Tag Archives: 1920s

Princes Restaurant,  Piccadilly, London

Princes Restaurant,Piccadilly, London

The Princes Restaurant and Hotel at 190-195 Piccadilly, London was created in the late 19th century and in 1924 became a Limited company retitled New Princes (Ltd). It combined a hotel with an entertainment hall or restaurant, galleries and other function rooms. In the Jazz Age of the 1920s it was one of the most popular social rendezvous in London and one of London’s major cabaret venues for the New Princes Frivolities.

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la Tournee des Grands Ducs

la Tournee des Grands Ducs

la Tournee des Grands Ducs was an intriguing term for a nocturnal tour of the Montmartre night-spots in Paris, which came about in the late 19th century due to the antics of the Russian nobility. Thereafter, in the Jazz Age of the 1920s, it simply became a term to describe an evening outing exploring the night-spots of Paris and ‘painting the town red.’

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Hanns Gerard

One of Germany’s leading exponents of dance in the Jazz Age of the 1920s and 1930s, alongside Mary Wigman, Harald Kreutzberg and Rudolf von Laban, was Hanns Gerard who created his touring company the Ballett Gerard out of Berlin. His performance style was totally distinctive, unique and different. Although described as ballet it was also more akin to pantomime and revue with themed ‘stories’ supported by distinctive costumes and décor.

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Florida Tanzpalast,  Berlin

The Florida Tanzpalast in Berlin was only open for a short period of time from late 1927 to 1928 and then ownership changed and it became Himmel und Hölle. Nevertheless, it was one of the premier night rendezvous in Berlin during the Jazz Age of the 1920s and 1930s.

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Devonshire Restaurant

One of the most salubrious of restaurants in the West-End of London during the Jazz Age was the Devonshire Restaurant. It opened in late 1926 but despite an excellent cuisine, impeccable service and delightful décor it faltered and only lasted until the Spring of 1928. But then it was relaunched several times and did find success as the San Marco in the 1930s.

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Valia (1899-1993)

Her philosophy of life was simple ‘you know… I am really a fatalist at heart – I live for today. Tomorrow can look after itself.’ Picturegoer July 1923

Christened the British Barbara Le Marr, Valia was somewhat type-cast as ‘the charming movie vamp’ which was in stark contrast to her real personality. Valia starred in numerous melodramas in just a three-year period from 1921, but made a big splash and was highly regarded, before marrying an American millionaire and deserting the screen forever in 1924.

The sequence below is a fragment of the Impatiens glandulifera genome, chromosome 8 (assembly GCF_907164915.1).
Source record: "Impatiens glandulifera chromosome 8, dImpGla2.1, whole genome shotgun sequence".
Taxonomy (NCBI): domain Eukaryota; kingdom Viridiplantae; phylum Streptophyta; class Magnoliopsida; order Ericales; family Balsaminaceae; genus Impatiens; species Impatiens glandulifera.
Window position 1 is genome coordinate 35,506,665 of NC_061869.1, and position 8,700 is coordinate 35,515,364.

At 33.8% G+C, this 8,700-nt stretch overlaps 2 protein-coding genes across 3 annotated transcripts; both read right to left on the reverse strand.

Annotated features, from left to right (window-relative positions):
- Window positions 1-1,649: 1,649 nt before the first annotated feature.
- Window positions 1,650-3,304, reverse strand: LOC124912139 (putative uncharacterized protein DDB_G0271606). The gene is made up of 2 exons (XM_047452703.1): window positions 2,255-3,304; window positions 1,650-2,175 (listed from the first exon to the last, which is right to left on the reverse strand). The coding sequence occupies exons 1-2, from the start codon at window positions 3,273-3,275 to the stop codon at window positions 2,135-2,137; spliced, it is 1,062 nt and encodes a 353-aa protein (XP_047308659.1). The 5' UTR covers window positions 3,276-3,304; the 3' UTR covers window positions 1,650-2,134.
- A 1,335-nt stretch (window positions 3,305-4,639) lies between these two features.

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Palais Heinroth and The Valencia, Berlin

The Valencia was a smart dance-restaurant in Charlottenburg, Berlin popular in the Jazz Age of the 1920s. It was opened and owned by George Tichauer and his brother Dagobert, who also ran the famous Barberina and Kakadu. Prior to this it had been the Café of the Theater des Westens and then a fashionable restaurant called the Palais Heinroth.

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Barberina, Tanzpalast

The fashionable Barbarina tanzpalast or night-club was situated at 18 Hardenbergstrasse in the Charlottenberg district of Berlin and was allegedly founded in 1921. It became one of the most prestigious  of all dance-restaurants in Berlin in the Jazz Age of the 1920s.

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Kathleen Zammit and Fidy Grube

Zammit and Grube were a German dancing team who specialised in arty acrobatics. They thrived for about 10 years from 1925 to 1935 and although originating in Germany and in particular Berlin, they travelled all over Europe and even the Near East and performed in Paris, London, Istanbul, Cairo, Dresden, Munich, Vienna, Copenhagen, Amsterdam and Stockholm. 

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Fred Dixon and Girlie

One of the most novel and amusing cabaret acts from the Jazz Age of 1920s London was that of Fred Dixon and Girlie. Dixon and ‘his girl-friend’ danced at the New Princess Frivolities cabaret show in 1926 and thereafter on the stage in two touring shows.

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